The origin of its name is up for debate, as is its actual length. It changes from a street to a road before branching off into a boulevard and throwing everyone for a loop by adding "Industrial" to its name. It starts near downtown's local shops hawking gold teeth and passes through the glittery modern aspirations of Midtown before fizzling out among the upper crust of Buckhead.
As Atlanta has grown from a village to a city, evolving from shanties, saloons, and muddy roads to skyscrapers, high-end restaurants, and pothole-riddled roads, Peachtree has always been its Main Street. Sure, Ponce has character. And Boulevard has grit and arboreal charm. But Peachtree has been the spine of the city, its parade route, the road tourists and conventioneers know before stepping on a plane to come here. Whatever Atlanta was, Peachtree mirrored it.
"It's had that cachet of Atlanta being the capital of the Peach State and this being the street," says Harvey Newman, a professor and former chair of the department of public management and policy at Georgia State University's Andrew Young School of Policy Studies. "It symbolized the highest and best real estate values in the city and identified Atlanta. It was our source of identity."
It's a quizzical thoroughfare. Along the street, one can find a $10 million penthouse condo, a homeless shelter that can sleep up to 500 men, wig shops, fast-food joints, a well-guarded financial fortress, the occasional street character twirling a baton or balancing a packed suitcase on his head, bootleg DVDs, and a $243,000 necklace, among other items. Unlike most commercial drags in other cities, Atlanta's is long — 14 miles, if you include the street's underwhelming spur near Chamblee that hugs the rear of the shuttered General Motors assembly plant.
And it's prominent. Originally a trail to a Creek Indian village named Standing Peachtree along the Chattahoochee River, much of the street follows a ridgeline, a feature that's obvious to anyone who's walked up its side streets.
In Atlanta's early days and after the Civil War, Peachtree was primarily a residential drag served by streetcars pulled by horses (and later mules). It was lined with gas lamps and grand residences occupied first by genuine urban pioneers and, later, Atlanta's high society. Prior to the 1870s, the area above what is now North Avenue was largely virgin forest, followed by farmland, a wagon yard, the occasional house, and woods until you reached the village of Buckhead. In the decades that followed, people started moving away from downtown and north along the street, or out to the suburbs of the time: Druid Hills, Inman Park, and other communities now considered intown.
Between 1870 and 1921, the governor's mansion was located on the street. The Peachtree Arcade, the city's first enclosed mall, entranced visitors with three floors of shopping under glass windows. The street had an opera house that later became the Loew's Grand Theatre, where "Gone With the Wind" premiered.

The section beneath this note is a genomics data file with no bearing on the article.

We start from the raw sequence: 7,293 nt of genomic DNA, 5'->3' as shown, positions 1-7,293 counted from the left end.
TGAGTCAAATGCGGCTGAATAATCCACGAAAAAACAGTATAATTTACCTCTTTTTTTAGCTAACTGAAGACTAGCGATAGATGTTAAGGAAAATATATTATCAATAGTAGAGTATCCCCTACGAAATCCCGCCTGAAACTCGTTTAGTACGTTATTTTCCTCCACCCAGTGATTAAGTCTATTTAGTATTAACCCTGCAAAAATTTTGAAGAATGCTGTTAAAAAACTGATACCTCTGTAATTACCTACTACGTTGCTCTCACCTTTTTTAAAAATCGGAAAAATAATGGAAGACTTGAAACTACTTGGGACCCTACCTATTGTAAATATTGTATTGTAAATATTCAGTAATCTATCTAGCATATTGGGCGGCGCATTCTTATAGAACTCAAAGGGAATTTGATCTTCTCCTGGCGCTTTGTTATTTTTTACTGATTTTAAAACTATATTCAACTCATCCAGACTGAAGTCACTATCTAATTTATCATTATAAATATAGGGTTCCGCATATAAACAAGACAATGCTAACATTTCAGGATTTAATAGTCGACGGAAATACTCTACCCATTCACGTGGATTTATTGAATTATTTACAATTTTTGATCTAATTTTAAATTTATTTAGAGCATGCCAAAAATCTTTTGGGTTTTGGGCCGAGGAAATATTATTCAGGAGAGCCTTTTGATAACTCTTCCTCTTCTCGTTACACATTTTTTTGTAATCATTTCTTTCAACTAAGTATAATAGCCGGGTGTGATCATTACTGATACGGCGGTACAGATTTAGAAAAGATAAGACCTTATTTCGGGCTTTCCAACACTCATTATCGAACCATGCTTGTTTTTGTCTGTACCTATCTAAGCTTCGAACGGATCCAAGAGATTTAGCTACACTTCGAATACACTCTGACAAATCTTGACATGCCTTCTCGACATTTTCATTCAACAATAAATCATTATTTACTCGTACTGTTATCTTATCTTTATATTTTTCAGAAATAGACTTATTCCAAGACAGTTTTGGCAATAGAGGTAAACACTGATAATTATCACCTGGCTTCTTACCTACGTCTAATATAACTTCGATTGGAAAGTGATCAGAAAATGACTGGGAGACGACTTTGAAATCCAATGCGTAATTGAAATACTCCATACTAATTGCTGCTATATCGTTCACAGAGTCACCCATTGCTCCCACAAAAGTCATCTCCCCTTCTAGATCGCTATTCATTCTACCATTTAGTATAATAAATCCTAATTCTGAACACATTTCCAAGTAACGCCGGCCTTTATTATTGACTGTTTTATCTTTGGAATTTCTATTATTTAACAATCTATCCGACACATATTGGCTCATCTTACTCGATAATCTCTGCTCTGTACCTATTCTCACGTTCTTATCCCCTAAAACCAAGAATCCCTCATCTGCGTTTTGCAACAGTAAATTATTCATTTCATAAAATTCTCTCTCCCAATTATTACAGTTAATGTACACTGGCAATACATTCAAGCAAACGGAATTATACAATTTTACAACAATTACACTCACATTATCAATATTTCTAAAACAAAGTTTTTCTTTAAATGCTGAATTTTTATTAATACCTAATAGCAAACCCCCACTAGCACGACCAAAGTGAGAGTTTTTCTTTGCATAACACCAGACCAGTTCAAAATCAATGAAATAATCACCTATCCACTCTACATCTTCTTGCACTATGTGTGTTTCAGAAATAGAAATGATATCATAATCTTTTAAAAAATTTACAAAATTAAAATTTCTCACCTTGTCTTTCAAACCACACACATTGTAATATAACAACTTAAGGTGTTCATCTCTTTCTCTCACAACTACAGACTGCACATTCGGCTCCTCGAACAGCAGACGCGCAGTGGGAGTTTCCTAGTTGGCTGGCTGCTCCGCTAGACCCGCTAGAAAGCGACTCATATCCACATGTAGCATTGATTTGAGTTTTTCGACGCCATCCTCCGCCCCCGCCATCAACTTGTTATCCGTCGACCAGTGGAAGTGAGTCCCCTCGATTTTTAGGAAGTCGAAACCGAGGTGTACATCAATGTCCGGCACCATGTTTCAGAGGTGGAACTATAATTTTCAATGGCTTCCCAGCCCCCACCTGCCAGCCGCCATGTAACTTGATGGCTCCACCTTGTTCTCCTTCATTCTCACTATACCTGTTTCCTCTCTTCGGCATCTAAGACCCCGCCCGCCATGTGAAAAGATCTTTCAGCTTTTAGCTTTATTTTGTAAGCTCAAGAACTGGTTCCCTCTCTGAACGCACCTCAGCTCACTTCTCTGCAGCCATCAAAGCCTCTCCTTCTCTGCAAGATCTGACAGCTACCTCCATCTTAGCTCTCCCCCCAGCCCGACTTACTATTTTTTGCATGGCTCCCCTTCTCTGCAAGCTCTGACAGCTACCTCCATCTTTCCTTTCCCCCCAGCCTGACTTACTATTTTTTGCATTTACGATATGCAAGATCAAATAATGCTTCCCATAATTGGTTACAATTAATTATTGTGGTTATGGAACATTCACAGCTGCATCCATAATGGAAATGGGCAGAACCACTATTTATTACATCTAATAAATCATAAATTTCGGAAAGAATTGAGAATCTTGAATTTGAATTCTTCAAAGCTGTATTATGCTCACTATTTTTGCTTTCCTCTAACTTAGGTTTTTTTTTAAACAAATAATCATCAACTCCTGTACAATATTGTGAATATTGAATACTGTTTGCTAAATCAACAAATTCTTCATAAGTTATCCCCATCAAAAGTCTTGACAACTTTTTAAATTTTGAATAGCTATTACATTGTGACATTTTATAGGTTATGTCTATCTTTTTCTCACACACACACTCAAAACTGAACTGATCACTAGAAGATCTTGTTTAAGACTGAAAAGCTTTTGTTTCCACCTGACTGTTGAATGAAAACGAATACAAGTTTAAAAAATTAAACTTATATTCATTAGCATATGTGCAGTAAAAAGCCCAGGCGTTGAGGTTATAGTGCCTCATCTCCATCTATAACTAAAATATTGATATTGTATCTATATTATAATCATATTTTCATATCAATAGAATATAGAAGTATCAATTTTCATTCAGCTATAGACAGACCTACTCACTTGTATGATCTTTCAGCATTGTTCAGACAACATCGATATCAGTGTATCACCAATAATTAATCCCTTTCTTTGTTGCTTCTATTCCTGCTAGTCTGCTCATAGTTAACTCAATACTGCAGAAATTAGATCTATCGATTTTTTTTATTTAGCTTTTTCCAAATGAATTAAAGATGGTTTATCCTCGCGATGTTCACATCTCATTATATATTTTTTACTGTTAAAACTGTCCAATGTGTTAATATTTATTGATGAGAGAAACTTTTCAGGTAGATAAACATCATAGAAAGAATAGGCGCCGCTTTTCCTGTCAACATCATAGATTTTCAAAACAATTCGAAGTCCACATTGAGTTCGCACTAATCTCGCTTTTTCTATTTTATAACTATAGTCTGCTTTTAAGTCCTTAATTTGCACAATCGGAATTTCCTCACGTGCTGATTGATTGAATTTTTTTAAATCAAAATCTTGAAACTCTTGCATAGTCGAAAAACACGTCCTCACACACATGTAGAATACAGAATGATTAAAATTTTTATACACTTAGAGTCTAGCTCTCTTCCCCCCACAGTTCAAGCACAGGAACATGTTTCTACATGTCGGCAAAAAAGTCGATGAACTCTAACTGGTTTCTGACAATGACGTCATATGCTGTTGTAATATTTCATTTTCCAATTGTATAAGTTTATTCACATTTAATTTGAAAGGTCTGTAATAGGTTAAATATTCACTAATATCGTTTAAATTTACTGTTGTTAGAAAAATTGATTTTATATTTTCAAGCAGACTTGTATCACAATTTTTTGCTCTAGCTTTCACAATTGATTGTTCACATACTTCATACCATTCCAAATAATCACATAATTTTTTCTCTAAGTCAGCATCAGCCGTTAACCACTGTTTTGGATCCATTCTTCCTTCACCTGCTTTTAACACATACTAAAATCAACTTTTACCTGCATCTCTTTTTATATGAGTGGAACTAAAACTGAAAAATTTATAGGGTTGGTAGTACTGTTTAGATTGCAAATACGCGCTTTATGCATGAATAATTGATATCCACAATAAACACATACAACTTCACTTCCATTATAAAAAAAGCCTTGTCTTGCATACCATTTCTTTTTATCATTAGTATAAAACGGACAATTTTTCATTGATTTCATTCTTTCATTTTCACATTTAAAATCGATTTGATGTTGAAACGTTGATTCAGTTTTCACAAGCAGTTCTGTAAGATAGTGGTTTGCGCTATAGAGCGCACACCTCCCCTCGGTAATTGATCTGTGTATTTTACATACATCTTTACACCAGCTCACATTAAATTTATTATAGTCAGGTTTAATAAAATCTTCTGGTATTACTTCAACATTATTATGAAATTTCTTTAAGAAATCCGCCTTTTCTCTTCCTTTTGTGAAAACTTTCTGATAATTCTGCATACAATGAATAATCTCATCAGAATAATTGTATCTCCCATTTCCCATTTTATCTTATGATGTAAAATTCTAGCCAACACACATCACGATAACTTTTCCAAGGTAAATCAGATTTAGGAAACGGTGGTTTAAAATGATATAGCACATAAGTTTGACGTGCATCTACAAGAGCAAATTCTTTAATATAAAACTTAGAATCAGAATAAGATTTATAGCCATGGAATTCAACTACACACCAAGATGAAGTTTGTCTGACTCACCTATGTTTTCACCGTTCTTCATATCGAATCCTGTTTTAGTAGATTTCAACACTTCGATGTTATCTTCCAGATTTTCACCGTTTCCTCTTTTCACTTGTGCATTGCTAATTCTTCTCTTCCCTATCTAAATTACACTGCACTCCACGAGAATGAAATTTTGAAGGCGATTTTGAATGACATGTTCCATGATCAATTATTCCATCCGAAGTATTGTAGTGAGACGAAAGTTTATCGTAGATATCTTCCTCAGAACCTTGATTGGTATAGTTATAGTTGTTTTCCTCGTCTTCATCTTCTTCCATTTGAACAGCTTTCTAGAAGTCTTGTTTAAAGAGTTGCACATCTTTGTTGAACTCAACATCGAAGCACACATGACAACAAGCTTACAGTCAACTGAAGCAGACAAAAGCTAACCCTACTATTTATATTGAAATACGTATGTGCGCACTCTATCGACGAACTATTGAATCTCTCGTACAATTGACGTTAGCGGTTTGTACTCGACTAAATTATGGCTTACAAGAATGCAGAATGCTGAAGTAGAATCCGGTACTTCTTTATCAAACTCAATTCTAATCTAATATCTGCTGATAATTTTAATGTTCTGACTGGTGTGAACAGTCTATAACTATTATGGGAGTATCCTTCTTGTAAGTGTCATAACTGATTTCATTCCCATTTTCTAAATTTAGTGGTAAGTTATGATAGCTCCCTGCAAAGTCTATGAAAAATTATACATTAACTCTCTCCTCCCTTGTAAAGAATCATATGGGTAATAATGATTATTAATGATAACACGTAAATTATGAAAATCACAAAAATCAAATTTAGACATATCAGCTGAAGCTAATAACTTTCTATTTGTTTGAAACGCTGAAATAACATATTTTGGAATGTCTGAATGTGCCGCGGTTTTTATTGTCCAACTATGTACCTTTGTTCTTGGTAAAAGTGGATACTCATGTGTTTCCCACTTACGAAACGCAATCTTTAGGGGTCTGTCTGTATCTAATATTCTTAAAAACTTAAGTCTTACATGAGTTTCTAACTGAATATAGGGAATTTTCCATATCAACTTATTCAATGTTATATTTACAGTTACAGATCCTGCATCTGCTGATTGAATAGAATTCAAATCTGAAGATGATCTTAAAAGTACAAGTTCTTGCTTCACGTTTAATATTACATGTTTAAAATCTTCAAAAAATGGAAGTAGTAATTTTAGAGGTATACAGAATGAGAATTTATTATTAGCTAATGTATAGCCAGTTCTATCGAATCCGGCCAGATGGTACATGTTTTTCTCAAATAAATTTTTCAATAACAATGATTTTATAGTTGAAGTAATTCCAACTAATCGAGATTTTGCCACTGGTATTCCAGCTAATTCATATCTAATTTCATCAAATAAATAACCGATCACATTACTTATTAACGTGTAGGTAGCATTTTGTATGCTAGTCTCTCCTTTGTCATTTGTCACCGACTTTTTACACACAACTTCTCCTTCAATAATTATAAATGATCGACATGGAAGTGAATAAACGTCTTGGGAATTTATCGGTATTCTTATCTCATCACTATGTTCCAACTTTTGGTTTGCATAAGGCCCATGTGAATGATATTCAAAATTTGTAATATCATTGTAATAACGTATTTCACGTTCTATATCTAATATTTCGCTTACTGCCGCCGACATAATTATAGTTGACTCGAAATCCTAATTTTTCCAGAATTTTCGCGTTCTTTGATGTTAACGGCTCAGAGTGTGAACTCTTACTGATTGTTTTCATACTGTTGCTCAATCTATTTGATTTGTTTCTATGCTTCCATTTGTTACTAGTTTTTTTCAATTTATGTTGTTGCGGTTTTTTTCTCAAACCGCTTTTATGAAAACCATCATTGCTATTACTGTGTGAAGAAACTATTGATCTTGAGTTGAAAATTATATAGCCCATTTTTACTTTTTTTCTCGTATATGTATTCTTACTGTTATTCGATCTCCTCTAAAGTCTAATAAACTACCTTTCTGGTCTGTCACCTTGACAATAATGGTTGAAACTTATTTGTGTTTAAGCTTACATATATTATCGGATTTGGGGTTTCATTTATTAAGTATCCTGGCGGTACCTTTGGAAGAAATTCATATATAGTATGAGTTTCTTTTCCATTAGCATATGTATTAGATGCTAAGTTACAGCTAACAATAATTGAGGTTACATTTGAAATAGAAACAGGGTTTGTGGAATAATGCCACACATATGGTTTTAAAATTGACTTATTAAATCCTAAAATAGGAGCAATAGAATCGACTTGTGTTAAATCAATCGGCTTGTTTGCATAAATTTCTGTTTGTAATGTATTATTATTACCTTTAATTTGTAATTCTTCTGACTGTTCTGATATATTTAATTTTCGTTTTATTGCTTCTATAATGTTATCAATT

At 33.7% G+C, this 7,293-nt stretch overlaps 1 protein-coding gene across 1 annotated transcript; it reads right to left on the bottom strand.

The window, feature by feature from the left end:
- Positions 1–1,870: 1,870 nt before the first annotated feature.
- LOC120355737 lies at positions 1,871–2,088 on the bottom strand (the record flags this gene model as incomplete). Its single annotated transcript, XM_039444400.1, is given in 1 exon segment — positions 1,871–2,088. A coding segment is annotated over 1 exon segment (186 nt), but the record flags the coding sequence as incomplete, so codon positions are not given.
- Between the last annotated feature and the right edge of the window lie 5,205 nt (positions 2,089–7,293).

The "Tight Squeeze" area along Peachtree near 10th Street, where hippies bought dope, protested, and bought copies of the Great Speckled Bird, was a required stop for country kids who moved to the city in the 1960s and '70s. A few miles up the street in Buckhead, an easy ride on the Atlanta Transit Company's No. 23 bus, you could nurse a beer, peruse records at Jim Salle's Record Shop, or watch white kids settle schoolhouse rivalries with fistfights at the Zesto.
Demolition and rebuilding has always been a part of Peachtree's DNA. Stately homes that Atlanta historian and Peachtree Street, Atlanta author William Bailey Williford said "fell victim to progress" were ultimately replaced by some of the tallest skyscrapers in the Southeast, creating a long, narrow skyline. Some of the country's most powerful companies and law firms moved in. The Peachtree Arcade was knocked down to build what became the 44-story State of Georgia building. Starting in the '60s and '70s, architect and developer John Portman helped both create Atlanta's skyline and kill its street life with inward-looking hotels and developments concentrated in downtown. We were blessed with parking lots. From downtown to Buckhead, skyscrapers including the Equitable Building, One Atlantic Center, and the Bank of America Plaza were built throughout the late 20th century, creating a canyon of towers with gaps in between. Buckhead followed suit with high-rise condos and office buildings, creating another cluster of skyline.
Today, Peachtree is a "once-remarkable street that's nearly lost all its character," says Neill Herring, an environmental lobbyist who moved to Atlanta in the late '60s.
There have been efforts over the years to nurture the street life that's slowly returning to Atlanta's main thoroughfare. The city and private sector's $1.1 billion plan to line Peachtree with transit, bike lanes, new parks, and more mixed-use development, which unveiled before the economy crashed, has taken a backseat to more focused efforts such as the downtown streetcar. Midtown, where a community vision of high-rises on top of retail, the kind of development you see in real cities and was the norm when downtown formed in the 1800s, is taking shape. Downtown wouldn't have a pulse without the continuing growth of Georgia State University. Buckhead's once-vibrant nightlife scene is gone, but the neighborhood continues to thrive.
Peachtree's identity today remains a mishmash of stories and a showcase of Atlanta's highs and lows and the gray area in between. CL Photo Editor Joeff Davis spent a week on the street and inside its buildings documenting its place in the city.
Traffic, wigs, guns, and history on Atlanta's most famous street